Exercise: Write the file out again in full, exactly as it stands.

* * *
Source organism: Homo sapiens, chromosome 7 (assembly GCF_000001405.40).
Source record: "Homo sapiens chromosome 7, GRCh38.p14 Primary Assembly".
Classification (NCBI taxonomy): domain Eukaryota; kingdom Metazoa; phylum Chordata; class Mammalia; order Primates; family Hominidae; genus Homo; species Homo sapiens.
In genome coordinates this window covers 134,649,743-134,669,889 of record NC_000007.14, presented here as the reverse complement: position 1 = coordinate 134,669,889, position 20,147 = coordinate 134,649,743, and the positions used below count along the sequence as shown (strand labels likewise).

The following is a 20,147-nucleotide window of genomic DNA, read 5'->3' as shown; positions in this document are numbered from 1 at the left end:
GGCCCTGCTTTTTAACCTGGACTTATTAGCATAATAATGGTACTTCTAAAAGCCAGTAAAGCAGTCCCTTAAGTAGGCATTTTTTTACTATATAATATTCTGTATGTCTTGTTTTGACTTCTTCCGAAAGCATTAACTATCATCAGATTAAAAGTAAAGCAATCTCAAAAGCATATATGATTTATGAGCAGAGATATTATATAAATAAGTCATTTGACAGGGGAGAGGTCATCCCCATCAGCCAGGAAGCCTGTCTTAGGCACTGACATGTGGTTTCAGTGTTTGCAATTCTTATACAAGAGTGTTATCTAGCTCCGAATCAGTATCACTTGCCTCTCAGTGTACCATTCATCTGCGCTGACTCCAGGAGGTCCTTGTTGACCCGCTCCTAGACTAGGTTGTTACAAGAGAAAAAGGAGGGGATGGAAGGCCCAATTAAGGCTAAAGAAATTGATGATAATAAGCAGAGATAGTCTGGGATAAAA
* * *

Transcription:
Source organism: Homo sapiens, chromosome 7 (assembly GCF_000001405.40).
Source record: "Homo sapiens chromosome 7, GRCh38.p14 Primary Assembly".
Classification (NCBI taxonomy): domain Eukaryota; kingdom Metazoa; phylum Chordata; class Mammalia; order Primates; family Hominidae; genus Homo; species Homo sapiens.
In genome coordinates this window covers 134,649,743-134,669,889 of record NC_000007.14, presented here as the reverse complement: position 1 = coordinate 134,669,889, position 20,147 = coordinate 134,649,743, and the positions used below count along the sequence as shown (strand labels likewise).

The following is a 20,147-nucleotide window of genomic DNA, read 5'->3' as shown; positions in this document are numbered from 1 at the left end:
GGCCCTGCTTTTTAACCTGGACTTATTAGCATAATAATGGTACTTCTAAAAGCCAGTAAAGCAGTCCCTTAAGTAGGCATTTTTTTACTATATAATATTCTGTATGTCTTGTTTTGACTTCTTCCGAAAGCATTAACTATCATCAGATTAAAAGTAAAGCAATCTCAAAAGCATATATGATTTATGAGCAGAGATATTATATAAATAAGTCATTTGACAGGGGAGAGGTCATCCCCATCAGCCAGGAAGCCTGTCTTAGGCACTGACATGTGGTTTCAGTGTTTGCAATTCTTATACAAGAGTGTTATCTAGCTCCGAATCAGTATCACTTGCCTCTCAGTGTACCATTCATCTGCGCTGACTCCAGGAGGTCCTTGTTGACCCGCTCCTAGACTAGGTTGTTACAAGAGAAAAAGGAGGGGATGGAAGGCCCAATTAAGGCTAAAGAAATTGATGATAATAAGCAGAGATAGTCTGGGATAAAA